Bond markets have been on a tear. But given conditions in the economy and recent measures taken by the Federal Reserve, experts say, it may be time to take a fresh look at existing fixed-income holdings and consider alternative holdings.
“The ‘lost decade’ for equity, two grueling bear markets and an aging demographic have investors running for cover in fixed income,” said Chris Dillon, a portfolio specialist with T. Rowe Price, in a recent presentation he made in Phoenix during Commonwealth Financial Network’s national conference.
While many investors have focused on five-year Treasuries, “Diversification into higher yielding ‘spread’ sectors warrants consideration in the current environment,” Dillon explained.
Select municipal and corporate bonds have an “interesting” story to tell these days. Some BB-rated high yields, he points out, have a yield spread of 480 basis points (or 4.8 percent) over Treasuries. And emerging-market corporate and local bonds are also worth consideration. About 70 percent is investment grade, and that figure should rise to 80 percent as Turkey’s debt is upgraded. “Emerging-market debt is becoming attractive to pension funds,” Dillon said.
Taking a historical perspective, “We are not necessarily in a bond bubble,” Dillon said. But there are some issues that warrant further consideration in the fixed-income arena, he adds, especially with respect to U.S. Treasuries, which “quite possibly” are in a bubble. “The yield curve is flattening, and things can unwind quickly,” Dillon explained.
Traditional high-yield bonds generally perform well when rates rise, with some exceptions. And the same is true for investment-grade municipals, Dillon says. “When it comes to U.S. high yield and emerging-market debt, there is still some value left,” he noted.
In municipals, “Risk has been re-priced into the market,” Dillon explained, which has his team targeting bonds rated AA or below. “Without a double-dip recession or deflation, there is little value in Treasuries or AAAs.”
Other fixed-income investments of interest to T. Rowe are select floating-rate notes and bank loans, as well as California Economic Recovery Bonds.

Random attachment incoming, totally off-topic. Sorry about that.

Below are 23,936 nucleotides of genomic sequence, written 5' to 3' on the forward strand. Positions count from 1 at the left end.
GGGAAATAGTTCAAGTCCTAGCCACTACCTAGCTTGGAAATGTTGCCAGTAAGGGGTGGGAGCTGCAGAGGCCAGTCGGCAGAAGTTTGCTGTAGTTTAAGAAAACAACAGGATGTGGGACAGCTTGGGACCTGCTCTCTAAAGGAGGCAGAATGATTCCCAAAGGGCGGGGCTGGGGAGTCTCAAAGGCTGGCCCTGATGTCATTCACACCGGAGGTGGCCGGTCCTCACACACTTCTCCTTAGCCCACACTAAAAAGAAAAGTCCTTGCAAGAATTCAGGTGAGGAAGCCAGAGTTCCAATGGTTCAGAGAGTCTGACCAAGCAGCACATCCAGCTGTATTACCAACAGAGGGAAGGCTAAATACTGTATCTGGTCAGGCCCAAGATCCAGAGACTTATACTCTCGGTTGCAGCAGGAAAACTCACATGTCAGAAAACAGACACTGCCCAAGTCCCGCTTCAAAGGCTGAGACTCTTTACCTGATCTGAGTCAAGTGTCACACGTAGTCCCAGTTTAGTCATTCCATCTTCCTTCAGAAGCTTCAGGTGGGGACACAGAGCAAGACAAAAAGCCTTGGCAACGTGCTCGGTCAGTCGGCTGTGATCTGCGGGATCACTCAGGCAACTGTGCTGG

Stephen Rudolph of HW Financial Advisors, an RIA affiliated with Commonwealth Financial in Cleveland, however, believes it’s important that investors understand that bonds may be safe in some respects but won’t produce adequate returns for the long term. For instance, the many higher-quality bond funds have yields of only around 2 percent.
“Given that we do not see much return left in bonds and that they are not risk free, we are aggressively selling corporate bonds,” he said during the Phoenix event.
There’s a lot of emotion involved in the current wave of bond buying, which is seeing inflows of $5 billion to $10 billion a week, he points out. “Bonds have done well the last 5, 10, 20 years, but that’s chasing past performance and the sign of a massive bubble,” Rudolph explained.
When interest rates start moving up, it is possible that investors in bond funds could actually lose money even after accounting for the interest on the bonds, he says. “If interest rates spike up dramatically, these losses could surprise a lot of people that think they are being conservative and are trying to protect themselves from losing money. This is because bond prices tend to move in the opposite direction of interest rate moves,” said Rudolph.
Thus, the advisor is looking at floating-rate bond funds, which should perform well with interest rates at 4 to 6 percent. And he’s discussing high-quality dividend-paying stocks with his clients.
“I have never seen a time when you can get a higher yield on high-quality dividend paying stocks than what their bonds pay,” Rudolph explained. “Additionally, unlike bonds, most of these companies increase their dividends every year, providing some inflation protection. Many of these stocks look attractive vs. their bonds, and they also are very global in scope.”
Plus, he’s focusing on hedge funds and alternative-strategy funds offered in a mutual-fund format — those funds that have a low correlation to stocks and bonds, such as long/short funds, merger arbitrage, market neutral funds, commodities, etc.